Badiou uses mathematics to ground a theory of the event. Events for Badiou come in four varieties: political, artistic, scientific, and romantic. These types are distinguished arithmetically according to the number of possible participants—for example, the amorous event has only two for Badiou. Political events for Badiou derive their unique status via their capacity to mobilise masses of people, through their universal appeal: even if they mobilise only a few people in practice, for Badiou truly political events, such as the French or Russian Revolutions, have to be open to anyone and everyone.
The ontology of the event for Badiou is set-theoretic: the political event consists in naming the “void” in the situation, taking the mere situation (all the things that are found together in a time and place) and radically pointing out the thing that is ignored in it, the lack around which the situation is organised. To give a privileged example of Badiou’s, Marx inaugurated a political event by naming the “proletariat” as the void of the capitalist situation.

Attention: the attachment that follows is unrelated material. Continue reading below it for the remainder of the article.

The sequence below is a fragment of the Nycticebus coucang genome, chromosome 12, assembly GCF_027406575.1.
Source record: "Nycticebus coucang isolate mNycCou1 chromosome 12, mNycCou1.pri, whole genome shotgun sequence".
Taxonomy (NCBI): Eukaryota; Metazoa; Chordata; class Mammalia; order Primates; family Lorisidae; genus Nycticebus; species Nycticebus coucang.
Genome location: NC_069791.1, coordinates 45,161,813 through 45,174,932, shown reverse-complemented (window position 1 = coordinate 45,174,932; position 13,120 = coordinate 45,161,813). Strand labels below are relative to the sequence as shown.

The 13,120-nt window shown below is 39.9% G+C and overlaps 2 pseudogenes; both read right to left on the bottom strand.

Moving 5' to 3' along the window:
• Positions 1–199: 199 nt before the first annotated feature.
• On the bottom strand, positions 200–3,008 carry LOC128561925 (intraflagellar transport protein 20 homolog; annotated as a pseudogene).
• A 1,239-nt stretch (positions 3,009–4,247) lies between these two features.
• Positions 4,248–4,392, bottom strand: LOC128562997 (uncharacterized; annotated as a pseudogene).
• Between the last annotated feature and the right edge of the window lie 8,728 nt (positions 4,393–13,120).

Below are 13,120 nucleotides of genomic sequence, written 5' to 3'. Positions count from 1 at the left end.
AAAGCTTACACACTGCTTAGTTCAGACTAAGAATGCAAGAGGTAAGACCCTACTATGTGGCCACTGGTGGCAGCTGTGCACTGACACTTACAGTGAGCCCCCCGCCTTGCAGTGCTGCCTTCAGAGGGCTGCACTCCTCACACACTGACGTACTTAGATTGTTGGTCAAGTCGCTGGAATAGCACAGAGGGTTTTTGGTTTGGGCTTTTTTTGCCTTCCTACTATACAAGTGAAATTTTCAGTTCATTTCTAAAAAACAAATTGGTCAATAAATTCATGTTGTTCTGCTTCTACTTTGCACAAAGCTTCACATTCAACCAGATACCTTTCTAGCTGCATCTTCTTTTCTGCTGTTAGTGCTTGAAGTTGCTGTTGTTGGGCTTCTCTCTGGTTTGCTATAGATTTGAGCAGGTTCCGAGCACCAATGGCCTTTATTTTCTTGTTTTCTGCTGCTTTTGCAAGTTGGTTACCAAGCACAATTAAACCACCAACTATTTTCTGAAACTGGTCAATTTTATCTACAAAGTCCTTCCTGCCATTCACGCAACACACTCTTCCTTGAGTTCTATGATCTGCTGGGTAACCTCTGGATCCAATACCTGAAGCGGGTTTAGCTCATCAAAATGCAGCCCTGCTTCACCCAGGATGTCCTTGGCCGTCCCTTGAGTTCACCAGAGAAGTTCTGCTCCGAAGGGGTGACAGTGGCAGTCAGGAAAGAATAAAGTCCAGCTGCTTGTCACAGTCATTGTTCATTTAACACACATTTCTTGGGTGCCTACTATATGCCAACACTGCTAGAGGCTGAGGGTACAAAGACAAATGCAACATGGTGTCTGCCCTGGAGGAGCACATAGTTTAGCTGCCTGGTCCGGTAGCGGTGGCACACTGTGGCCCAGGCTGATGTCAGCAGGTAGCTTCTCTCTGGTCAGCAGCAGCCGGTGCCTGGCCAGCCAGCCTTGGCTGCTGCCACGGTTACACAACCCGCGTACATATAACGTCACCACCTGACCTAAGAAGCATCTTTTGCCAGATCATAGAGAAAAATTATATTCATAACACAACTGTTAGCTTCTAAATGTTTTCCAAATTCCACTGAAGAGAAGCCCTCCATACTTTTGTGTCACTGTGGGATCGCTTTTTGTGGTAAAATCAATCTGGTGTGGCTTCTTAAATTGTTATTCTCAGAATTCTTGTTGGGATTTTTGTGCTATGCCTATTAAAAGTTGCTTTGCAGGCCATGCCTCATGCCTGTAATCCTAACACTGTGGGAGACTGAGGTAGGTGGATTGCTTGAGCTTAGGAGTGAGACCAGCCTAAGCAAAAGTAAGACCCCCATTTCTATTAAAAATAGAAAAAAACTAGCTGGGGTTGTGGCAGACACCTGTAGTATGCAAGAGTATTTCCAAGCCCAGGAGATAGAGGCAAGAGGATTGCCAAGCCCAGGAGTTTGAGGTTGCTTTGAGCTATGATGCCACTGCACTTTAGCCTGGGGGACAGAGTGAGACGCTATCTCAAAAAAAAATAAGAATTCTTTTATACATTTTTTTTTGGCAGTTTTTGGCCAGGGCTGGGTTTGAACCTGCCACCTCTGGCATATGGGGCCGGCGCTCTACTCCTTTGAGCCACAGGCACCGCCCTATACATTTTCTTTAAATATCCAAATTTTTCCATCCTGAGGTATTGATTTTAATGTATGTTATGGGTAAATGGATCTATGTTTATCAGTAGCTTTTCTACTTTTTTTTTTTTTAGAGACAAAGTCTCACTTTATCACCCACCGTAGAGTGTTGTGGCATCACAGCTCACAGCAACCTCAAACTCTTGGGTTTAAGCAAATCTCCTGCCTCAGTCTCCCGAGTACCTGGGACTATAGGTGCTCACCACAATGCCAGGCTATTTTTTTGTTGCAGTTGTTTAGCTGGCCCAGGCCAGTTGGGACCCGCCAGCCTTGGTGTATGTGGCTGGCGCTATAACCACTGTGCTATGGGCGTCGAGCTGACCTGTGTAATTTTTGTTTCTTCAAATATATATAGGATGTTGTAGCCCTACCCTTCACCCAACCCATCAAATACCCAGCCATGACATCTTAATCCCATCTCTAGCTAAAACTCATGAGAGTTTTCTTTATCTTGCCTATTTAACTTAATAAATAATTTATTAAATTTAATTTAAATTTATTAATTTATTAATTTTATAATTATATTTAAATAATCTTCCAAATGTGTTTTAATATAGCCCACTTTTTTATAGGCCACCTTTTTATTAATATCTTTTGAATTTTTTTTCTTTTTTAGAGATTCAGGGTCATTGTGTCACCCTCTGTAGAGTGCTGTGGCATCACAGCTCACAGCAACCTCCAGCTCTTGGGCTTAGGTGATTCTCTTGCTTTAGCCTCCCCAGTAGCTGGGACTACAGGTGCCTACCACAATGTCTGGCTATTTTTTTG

His “evental” ontology allows Badiou to absorb some of the relativism of the poststructuralist thinkers who preceded him, while retaining a universalism based on mathematics: there was no communism before the event that inaugurated it, but once it comes into existence, it’s open to everyone, for as long as it takes to play out. A difficulty emerges insofar as mathematics itself is evental, and hence subject to change, an implication which rears its head in Badiou’s 2006 sequel to Being and Event, Logic of Worlds, where he refers to different mathematical theories to those he had previously invoked.
Politically, Badiou offers a basis for communist faith which relies not on old arguments based on economics and dialectics, but on quite novel ones, though ones which present the historic basis for communism as being something different to what communists themselves believed them to be at the time, namely fidelity to an event, or a series of events, including that of Marx’s thought as well as Lenin’s 1917 Revolution, to name only the most obvious ones. Philosophically, he purports to square the epistemological circle through a reference to mathematics, restoring certainty in an era when our ability to understand reality had seemingly dissipated into relativism.